True the Vote, Judicial Watch sue Indiana over voter registration list

Judicial Watch, a conservative government watchdog group, and True the Vote, a tea party-backed group that trains poll watchers, filed a lawsuit against Indiana June 11, alleging that the state violated federal law by failing to maintain an accurate voter registration list and to provide records of those efforts.

“Indiana’s election officials are shirking their responsibility to maintain clean voter registration lists,” Tom Fitton, president of Judicial Watch, said in a statement. “This is our first lawsuit. We plan to sue other states who failed to take reasonable steps to remove dead and ineligible voters from the rolls.”

Indiana elections officials, including Secretary of State Connie Lawson, were traveling and couldn’t be reached for comment June 11, communications director Valerie Kroeger said.

Catherine Engelbrecht, president of True the Vote, said in a statement that the lawsuit was about “restoring integrity” to American elections.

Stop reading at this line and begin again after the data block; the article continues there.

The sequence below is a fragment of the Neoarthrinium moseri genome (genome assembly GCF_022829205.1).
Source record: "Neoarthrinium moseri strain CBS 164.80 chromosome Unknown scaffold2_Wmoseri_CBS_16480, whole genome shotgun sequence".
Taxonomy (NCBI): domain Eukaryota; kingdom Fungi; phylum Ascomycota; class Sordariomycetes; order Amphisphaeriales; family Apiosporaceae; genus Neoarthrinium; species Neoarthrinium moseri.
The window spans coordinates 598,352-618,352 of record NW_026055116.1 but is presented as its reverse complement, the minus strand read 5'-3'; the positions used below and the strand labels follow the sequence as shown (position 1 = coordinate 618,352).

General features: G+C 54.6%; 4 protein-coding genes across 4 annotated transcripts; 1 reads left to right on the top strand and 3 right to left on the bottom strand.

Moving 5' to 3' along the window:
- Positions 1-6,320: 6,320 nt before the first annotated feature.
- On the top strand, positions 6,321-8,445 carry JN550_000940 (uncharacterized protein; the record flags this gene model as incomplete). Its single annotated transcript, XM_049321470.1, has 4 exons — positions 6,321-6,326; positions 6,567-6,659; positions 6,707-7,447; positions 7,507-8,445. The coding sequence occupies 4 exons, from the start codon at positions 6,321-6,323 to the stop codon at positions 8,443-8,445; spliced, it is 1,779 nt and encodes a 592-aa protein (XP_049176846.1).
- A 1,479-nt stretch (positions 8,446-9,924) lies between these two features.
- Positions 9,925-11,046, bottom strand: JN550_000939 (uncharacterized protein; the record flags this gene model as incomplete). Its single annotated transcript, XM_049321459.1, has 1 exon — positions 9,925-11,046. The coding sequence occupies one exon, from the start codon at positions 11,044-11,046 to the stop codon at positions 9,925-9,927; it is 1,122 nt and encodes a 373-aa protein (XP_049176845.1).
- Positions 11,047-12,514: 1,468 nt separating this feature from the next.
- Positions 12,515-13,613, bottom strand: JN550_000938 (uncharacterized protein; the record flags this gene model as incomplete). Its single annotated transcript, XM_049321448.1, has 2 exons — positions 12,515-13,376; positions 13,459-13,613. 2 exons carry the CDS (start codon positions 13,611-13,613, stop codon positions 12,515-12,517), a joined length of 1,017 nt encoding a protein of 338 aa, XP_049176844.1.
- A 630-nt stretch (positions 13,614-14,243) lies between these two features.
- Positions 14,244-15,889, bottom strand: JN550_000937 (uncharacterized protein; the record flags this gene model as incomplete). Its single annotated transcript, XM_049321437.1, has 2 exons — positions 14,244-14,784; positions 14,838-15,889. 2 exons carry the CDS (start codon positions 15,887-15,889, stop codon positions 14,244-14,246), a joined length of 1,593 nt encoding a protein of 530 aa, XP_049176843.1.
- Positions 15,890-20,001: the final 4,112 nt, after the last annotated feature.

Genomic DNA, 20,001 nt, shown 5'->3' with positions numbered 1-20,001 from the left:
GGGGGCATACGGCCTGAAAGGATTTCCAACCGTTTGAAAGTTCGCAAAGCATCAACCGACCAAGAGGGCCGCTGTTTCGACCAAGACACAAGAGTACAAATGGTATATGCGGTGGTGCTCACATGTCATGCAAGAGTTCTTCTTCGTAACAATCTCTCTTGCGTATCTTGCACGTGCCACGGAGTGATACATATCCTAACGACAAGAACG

States such as Ohio, Pennsylvania, Florida, California and several others can expect lawsuits as well, Fitton told News21. This is Judicial Watch’s second voter issues-related lawsuit in two weeks.

Judicial Watch has been working with True the Vote and the Election Law Center since at least February, when the three announced the 2012 Election Integrity Project.

That effort was to “pressure states and localities, through Judicial Watch lawsuits if necessary, to clean up voter registration rolls pursuant to Section 8 of the National Voter Registration Act.” The group claimed that voter rolls in nearly a dozen states contained ineligible voters. Judicial Watch sent letters to election officials in Indiana and Ohio, warning of lawsuits.

By AJ Vicens and Tasha Khan, News21